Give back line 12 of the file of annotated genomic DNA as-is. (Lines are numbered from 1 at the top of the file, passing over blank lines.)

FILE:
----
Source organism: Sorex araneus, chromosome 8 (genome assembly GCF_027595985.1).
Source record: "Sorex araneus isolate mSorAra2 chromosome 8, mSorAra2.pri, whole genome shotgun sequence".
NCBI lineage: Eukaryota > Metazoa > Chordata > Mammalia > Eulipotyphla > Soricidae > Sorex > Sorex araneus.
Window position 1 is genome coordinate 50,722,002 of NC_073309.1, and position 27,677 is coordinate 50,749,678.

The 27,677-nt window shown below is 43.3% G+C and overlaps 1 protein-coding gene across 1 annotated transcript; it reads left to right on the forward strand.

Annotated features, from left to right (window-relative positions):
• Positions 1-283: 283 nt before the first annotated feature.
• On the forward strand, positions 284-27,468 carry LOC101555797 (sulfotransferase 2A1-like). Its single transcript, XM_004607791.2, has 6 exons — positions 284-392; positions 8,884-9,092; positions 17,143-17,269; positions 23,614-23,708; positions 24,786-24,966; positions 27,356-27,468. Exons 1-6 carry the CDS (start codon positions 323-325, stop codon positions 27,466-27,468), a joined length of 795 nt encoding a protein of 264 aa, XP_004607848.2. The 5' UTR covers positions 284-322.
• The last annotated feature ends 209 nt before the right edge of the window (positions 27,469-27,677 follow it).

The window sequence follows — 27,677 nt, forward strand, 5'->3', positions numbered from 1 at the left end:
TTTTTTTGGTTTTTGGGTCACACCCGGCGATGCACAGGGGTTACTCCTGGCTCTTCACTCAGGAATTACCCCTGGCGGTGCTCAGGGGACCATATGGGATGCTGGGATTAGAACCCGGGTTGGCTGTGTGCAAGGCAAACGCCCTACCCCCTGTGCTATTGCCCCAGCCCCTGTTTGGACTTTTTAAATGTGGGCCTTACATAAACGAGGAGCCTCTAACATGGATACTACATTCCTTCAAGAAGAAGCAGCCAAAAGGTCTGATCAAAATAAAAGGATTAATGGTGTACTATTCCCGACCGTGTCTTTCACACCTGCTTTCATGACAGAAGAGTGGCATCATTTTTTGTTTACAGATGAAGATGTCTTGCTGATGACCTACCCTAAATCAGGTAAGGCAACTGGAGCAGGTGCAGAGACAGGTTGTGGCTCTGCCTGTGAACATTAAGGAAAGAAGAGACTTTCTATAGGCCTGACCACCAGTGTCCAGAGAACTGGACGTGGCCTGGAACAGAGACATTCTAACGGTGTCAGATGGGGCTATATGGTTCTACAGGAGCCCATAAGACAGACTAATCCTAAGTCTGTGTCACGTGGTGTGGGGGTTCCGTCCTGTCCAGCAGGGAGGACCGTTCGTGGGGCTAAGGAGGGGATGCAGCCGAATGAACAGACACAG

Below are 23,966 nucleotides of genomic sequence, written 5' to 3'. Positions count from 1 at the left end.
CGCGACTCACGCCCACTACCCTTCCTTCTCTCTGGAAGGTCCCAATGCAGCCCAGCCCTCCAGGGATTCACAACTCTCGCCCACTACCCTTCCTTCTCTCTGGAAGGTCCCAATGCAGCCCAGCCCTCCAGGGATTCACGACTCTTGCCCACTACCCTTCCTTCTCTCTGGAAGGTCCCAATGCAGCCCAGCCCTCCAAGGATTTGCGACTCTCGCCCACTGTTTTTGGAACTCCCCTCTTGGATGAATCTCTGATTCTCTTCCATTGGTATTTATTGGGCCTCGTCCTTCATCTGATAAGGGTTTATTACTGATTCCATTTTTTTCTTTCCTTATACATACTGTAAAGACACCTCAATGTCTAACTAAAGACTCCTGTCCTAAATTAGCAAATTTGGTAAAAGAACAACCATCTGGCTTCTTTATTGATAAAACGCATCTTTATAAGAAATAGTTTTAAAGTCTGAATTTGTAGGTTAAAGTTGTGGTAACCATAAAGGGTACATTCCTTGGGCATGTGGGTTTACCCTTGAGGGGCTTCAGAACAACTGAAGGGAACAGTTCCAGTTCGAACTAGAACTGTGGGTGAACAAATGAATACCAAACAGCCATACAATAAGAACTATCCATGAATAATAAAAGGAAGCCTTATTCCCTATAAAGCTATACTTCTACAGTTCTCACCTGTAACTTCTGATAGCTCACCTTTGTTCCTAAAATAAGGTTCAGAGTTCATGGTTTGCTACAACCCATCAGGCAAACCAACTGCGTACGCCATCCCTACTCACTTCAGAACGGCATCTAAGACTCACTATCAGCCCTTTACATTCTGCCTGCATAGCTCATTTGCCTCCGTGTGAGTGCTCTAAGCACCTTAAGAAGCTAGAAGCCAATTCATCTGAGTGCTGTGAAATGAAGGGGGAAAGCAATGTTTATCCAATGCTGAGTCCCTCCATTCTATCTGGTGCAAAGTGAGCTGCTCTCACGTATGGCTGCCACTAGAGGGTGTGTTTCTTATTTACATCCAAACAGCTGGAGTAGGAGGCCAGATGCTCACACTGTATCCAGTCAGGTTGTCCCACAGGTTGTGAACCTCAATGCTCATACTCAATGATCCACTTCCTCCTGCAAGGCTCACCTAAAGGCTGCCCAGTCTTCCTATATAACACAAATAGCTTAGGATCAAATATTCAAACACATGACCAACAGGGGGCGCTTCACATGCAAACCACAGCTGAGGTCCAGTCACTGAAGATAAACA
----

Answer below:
Below are 23,966 nucleotides of genomic sequence, written 5' to 3'. Positions count from 1 at the left end.